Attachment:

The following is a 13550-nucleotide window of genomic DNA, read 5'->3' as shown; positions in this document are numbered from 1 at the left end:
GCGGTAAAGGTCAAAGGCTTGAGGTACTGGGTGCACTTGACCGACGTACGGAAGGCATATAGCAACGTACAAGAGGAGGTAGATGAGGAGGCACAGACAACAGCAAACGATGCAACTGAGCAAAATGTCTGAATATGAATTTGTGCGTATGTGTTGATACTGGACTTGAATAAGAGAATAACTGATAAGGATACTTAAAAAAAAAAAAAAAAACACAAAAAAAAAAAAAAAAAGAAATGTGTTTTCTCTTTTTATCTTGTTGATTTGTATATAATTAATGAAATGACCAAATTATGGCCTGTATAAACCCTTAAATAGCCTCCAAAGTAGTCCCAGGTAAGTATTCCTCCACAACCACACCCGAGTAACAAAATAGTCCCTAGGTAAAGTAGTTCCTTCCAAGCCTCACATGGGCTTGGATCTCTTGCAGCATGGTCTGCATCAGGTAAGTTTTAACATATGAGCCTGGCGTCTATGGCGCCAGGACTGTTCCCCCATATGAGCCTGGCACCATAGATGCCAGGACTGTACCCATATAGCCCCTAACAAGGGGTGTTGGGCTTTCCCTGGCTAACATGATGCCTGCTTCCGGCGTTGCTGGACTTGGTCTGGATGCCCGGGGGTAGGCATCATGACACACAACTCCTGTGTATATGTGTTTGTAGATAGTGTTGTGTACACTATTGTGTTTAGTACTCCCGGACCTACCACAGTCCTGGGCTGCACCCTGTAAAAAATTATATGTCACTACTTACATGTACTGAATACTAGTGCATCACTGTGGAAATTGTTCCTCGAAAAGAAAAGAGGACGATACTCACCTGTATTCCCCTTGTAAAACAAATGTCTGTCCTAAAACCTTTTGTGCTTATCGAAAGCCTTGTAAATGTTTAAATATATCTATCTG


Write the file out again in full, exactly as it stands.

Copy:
The following is a 13550-nucleotide window of genomic DNA, read 5'->3' as shown; positions in this document are numbered from 1 at the left end:
GCGGTAAAGGTCAAAGGCTTGAGGTACTGGGTGCACTTGACCGACGTACGGAAGGCATATAGCAACGTACAAGAGGAGGTAGATGAGGAGGCACAGACAACAGCAAACGATGCAACTGAGCAAAATGTCTGAATATGAATTTGTGCGTATGTGTTGATACTGGACTTGAATAAGAGAATAACTGATAAGGATACTTAAAAAAAAAAAAAAAAACACAAAAAAAAAAAAAAAAAGAAATGTGTTTTCTCTTTTTATCTTGTTGATTTGTATATAATTAATGAAATGACCAAATTATGGCCTGTATAAACCCTTAAATAGCCTCCAAAGTAGTCCCAGGTAAGTATTCCTCCACAACCACACCCGAGTAACAAAATAGTCCCTAGGTAAAGTAGTTCCTTCCAAGCCTCACATGGGCTTGGATCTCTTGCAGCATGGTCTGCATCAGGTAAGTTTTAACATATGAGCCTGGCGTCTATGGCGCCAGGACTGTTCCCCCATATGAGCCTGGCACCATAGATGCCAGGACTGTACCCATATAGCCCCTAACAAGGGGTGTTGGGCTTTCCCTGGCTAACATGATGCCTGCTTCCGGCGTTGCTGGACTTGGTCTGGATGCCCGGGGGTAGGCATCATGACACACAACTCCTGTGTATATGTGTTTGTAGATAGTGTTGTGTACACTATTGTGTTTAGTACTCCCGGACCTACCACAGTCCTGGGCTGCACCCTGTAAAAAATTATATGTCACTACTTACATGTACTGAATACTAGTGCATCACTGTGGAAATTGTTCCTCGAAAAGAAAAGAGGACGATACTCACCTGTATTCCCCTTGTAAAACAAATGTCTGTCCTAAAACCTTTTGTGCTTATCGAAAGCCTTGTAAATGTTTAAATATATCTATCTG